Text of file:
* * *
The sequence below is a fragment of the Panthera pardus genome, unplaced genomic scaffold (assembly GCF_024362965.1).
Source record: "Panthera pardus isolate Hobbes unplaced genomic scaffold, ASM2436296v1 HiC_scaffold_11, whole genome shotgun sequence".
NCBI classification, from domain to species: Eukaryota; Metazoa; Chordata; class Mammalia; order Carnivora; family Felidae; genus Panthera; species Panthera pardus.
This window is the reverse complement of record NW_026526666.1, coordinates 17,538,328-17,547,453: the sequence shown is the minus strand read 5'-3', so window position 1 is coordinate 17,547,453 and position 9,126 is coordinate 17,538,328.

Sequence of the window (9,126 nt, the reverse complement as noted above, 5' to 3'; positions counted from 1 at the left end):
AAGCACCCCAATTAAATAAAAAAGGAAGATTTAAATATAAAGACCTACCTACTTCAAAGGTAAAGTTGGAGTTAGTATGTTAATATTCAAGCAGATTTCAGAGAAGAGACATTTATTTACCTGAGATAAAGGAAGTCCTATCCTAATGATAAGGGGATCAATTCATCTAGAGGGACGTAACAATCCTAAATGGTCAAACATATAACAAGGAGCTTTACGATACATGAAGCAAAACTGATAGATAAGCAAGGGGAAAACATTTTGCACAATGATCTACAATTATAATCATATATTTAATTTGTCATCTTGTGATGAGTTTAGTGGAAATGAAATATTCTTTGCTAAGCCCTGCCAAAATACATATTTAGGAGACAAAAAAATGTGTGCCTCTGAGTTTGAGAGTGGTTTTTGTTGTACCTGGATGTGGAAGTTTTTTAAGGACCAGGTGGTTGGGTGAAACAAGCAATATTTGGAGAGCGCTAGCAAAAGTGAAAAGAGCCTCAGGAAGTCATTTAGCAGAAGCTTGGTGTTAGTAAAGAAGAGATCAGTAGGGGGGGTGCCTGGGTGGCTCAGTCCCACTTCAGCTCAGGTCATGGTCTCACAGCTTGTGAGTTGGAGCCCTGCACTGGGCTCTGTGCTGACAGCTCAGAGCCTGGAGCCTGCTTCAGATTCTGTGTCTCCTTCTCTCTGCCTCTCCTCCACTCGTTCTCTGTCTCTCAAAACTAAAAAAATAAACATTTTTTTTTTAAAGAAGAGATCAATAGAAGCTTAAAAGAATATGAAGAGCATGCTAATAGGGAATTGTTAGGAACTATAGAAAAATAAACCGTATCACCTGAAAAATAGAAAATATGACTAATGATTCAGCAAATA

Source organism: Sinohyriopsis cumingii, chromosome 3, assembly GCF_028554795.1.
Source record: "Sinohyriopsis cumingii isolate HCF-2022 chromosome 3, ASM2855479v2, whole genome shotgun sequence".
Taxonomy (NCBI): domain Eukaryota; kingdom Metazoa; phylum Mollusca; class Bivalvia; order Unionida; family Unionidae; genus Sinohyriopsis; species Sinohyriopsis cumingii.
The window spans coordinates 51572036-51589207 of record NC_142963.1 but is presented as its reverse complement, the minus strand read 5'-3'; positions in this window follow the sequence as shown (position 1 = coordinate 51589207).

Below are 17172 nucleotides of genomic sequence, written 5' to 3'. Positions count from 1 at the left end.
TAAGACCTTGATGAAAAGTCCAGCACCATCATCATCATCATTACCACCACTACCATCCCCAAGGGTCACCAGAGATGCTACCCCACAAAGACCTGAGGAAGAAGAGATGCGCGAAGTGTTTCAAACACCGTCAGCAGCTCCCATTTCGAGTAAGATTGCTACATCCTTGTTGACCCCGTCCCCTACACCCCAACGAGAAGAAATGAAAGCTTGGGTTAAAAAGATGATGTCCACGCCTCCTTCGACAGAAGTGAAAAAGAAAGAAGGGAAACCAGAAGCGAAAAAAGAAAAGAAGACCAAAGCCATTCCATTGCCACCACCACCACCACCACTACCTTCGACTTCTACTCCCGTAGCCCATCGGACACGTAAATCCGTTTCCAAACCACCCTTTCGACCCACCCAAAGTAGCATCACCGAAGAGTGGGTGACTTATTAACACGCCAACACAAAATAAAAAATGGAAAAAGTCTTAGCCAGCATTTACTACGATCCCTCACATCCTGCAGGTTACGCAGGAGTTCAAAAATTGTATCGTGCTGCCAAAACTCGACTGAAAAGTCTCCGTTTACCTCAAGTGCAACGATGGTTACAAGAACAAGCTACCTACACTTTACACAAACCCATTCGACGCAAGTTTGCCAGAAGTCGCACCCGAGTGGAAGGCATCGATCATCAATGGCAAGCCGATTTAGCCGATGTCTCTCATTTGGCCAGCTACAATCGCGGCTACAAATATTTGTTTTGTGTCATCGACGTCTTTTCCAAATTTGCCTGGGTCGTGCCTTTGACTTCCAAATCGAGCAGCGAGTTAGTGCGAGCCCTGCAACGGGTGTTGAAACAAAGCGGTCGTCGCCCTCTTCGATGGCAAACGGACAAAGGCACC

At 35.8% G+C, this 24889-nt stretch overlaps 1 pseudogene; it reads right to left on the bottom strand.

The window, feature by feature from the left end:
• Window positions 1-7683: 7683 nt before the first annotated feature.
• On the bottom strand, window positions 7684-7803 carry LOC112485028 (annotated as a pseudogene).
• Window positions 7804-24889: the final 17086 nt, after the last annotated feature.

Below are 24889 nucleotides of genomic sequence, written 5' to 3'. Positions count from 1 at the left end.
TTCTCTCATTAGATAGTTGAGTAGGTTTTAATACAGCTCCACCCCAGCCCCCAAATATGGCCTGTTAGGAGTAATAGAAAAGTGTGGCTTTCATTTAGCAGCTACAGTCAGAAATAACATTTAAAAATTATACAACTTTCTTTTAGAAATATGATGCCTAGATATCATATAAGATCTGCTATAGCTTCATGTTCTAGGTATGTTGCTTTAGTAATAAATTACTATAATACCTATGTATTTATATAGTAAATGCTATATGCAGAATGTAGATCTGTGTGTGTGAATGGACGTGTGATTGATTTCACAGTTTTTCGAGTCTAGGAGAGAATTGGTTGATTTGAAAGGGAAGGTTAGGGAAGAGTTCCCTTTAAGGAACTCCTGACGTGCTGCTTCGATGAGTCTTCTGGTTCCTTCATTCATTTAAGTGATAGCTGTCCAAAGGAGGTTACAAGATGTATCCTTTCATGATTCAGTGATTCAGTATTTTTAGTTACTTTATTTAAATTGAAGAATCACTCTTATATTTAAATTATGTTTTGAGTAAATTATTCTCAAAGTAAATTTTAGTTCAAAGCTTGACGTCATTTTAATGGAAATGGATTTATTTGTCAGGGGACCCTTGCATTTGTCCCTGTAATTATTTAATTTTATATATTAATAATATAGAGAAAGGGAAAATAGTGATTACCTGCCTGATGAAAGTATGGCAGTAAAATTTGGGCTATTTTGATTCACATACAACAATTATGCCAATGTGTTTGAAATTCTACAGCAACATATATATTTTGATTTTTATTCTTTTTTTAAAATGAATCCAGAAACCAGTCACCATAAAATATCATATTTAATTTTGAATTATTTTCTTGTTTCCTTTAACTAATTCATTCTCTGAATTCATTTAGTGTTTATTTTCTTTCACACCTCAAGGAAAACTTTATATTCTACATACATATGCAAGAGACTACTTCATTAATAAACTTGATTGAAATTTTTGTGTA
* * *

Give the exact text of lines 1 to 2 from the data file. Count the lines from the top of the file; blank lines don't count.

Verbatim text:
The sequence below is a fragment of the Panthera pardus genome, unplaced genomic scaffold (assembly GCF_024362965.1).
Source record: "Panthera pardus isolate Hobbes unplaced genomic scaffold, ASM2436296v1 HiC_scaffold_11, whole genome shotgun sequence".